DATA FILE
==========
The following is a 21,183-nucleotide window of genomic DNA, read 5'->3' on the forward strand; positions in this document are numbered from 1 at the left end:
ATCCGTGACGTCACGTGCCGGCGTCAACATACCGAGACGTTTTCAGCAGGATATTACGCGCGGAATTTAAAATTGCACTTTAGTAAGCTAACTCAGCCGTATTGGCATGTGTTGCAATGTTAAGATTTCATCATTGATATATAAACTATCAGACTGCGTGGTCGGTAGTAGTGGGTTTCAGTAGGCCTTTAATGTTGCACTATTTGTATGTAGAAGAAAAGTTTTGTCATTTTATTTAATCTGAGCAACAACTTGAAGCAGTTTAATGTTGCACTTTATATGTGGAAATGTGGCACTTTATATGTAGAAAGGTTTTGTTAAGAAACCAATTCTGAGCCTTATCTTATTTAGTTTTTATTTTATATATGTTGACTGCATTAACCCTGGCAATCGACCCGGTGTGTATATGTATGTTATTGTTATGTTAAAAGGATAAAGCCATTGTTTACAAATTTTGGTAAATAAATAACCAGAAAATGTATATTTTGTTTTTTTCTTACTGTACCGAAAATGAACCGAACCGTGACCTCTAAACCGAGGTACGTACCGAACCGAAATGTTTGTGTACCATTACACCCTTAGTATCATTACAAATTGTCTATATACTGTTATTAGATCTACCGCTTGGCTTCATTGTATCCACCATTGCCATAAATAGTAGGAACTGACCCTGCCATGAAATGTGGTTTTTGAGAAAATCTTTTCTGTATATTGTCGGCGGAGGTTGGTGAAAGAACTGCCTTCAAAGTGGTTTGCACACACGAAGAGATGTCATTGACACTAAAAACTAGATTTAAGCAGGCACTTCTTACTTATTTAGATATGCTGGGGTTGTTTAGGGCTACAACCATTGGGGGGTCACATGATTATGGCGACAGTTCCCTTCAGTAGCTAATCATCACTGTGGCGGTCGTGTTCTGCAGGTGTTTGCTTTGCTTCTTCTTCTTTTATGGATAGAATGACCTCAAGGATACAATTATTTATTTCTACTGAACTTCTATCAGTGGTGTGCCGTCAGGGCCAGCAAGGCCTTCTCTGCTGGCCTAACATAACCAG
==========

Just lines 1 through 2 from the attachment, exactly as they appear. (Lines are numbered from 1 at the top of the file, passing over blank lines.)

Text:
The following is a 21,183-nucleotide window of genomic DNA, read 5'->3' on the forward strand; positions in this document are numbered from 1 at the left end:
ATCCGTGACGTCACGTGCCGGCGTCAACATACCGAGACGTTTTCAGCAGGATATTACGCGCGGAATTTAAAATTGCACTTTAGTAAGCTAACTCAGCCGTATTGGCATGTGTTGCAATGTTAAGATTTCATCATTGATATATAAACTATCAGACTGCGTGGTCGGTAGTAGTGGGTTTCAGTAGGCCTTTAATGTTGCACTATTTGTATGTAGAAGAAAAGTTTTGTCATTTTATTTAATCTGAGCAACAACTTGAAGCAGTTTAATGTTGCACTTTATATGTGGAAATGTGGCACTTTATATGTAGAAAGGTTTTGTTAAGAAACCAATTCTGAGCCTTATCTTATTTAGTTTTTATTTTATATATGTTGACTGCATTAACCCTGGCAATCGACCCGGTGTGTATATGTATGTTATTGTTATGTTAAAAGGATAAAGCCATTGTTTACAAATTTTGGTAAATAAATAACCAGAAAATGTATATTTTGTTTTTTTCTTACTGTACCGAAAATGAACCGAACCGTGACCTCTAAACCGAGGTACGTACCGAACCGAAATGTTTGTGTACCATTACACCCTTAGTATCATTACAAATTGTCTATATACTGTTATTAGATCTACCGCTTGGCTTCATTGTATCCACCATTGCCATAAATAGTAGGAACTGACCCTGCCATGAAATGTGGTTTTTGAGAAAATCTTTTCTGTATATTGTCGGCGGAGGTTGGTGAAAGAACTGCCTTCAAAGTGGTTTGCACACACGAAGAGATGTCATTGACACTAAAAACTAGATTTAAGCAGGCACTTCTTACTTATTTAGATATGCTGGGGTTGTTTAGGGCTACAACCATTGGGGGGTCACATGATTATGGCGACAGTTCCCTTCAGTAGCTAATCATCACTGTGGCGGTCGTGTTCTGCAGGTGTTTGCTTTGCTTCTTCTTCTTTTATGGATAGAATGACCTCAAGGATACAATTATTTATTTCTACTGAACTTCTATCAGTGGTGTGCCGTCAGGGCCAGCAAGGCCTTCTCTGCTGGCCTAACATAACCAG